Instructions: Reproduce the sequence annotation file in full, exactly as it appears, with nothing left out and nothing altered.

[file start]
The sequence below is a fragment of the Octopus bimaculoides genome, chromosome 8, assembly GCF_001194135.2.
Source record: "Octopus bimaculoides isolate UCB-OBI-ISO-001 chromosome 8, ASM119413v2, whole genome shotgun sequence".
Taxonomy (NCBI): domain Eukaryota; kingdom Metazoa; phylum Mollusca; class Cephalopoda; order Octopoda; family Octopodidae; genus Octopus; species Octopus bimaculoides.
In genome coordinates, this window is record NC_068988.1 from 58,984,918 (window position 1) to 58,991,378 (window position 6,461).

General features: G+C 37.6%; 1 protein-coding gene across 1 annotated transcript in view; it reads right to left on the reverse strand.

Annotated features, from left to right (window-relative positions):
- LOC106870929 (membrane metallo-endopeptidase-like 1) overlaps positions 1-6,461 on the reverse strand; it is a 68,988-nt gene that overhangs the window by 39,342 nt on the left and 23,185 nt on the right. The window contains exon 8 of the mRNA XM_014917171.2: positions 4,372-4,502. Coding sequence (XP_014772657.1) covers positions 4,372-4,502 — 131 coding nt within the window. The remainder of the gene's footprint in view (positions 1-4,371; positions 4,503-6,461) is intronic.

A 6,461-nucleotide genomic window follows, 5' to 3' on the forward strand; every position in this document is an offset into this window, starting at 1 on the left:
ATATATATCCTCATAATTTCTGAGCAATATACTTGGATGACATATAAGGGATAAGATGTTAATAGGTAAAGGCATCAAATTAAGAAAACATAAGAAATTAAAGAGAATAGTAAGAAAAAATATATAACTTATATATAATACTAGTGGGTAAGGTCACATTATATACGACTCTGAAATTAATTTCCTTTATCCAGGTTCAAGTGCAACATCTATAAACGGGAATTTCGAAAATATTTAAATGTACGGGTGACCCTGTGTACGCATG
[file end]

The sequence below is a fragment of the Octopus bimaculoides genome, chromosome 8, assembly GCF_001194135.2.
Source record: "Octopus bimaculoides isolate UCB-OBI-ISO-001 chromosome 8, ASM119413v2, whole genome shotgun sequence".
Taxonomy (NCBI): domain Eukaryota; kingdom Metazoa; phylum Mollusca; class Cephalopoda; order Octopoda; family Octopodidae; genus Octopus; species Octopus bimaculoides.
In genome coordinates, this window is record NC_068988.1 from 58,984,918 (window position 1) to 58,991,378 (window position 6,461).

General features: G+C 37.6%; 1 protein-coding gene across 1 annotated transcript in view; it reads right to left on the reverse strand.

Annotated features, from left to right (window-relative positions):
- LOC106870929 (membrane metallo-endopeptidase-like 1) overlaps positions 1-6,461 on the reverse strand; it is a 68,988-nt gene that overhangs the window by 39,342 nt on the left and 23,185 nt on the right. The window contains exon 8 of the mRNA XM_014917171.2: positions 4,372-4,502. Coding sequence (XP_014772657.1) covers positions 4,372-4,502 — 131 coding nt within the window. The remainder of the gene's footprint in view (positions 1-4,371; positions 4,503-6,461) is intronic.

A 6,461-nucleotide genomic window follows, 5' to 3' on the forward strand; every position in this document is an offset into this window, starting at 1 on the left:
ATATATATCCTCATAATTTCTGAGCAATATACTTGGATGACATATAAGGGATAAGATGTTAATAGGTAAAGGCATCAAATTAAGAAAACATAAGAAATTAAAGAGAATAGTAAGAAAAAATATATAACTTATATATAATACTAGTGGGTAAGGTCACATTATATACGACTCTGAAATTAATTTCCTTTATCCAGGTTCAAGTGCAACATCTATAAACGGGAATTTCGAAAATATTTAAATGTACGGGTGACCCTGTGTACGCATG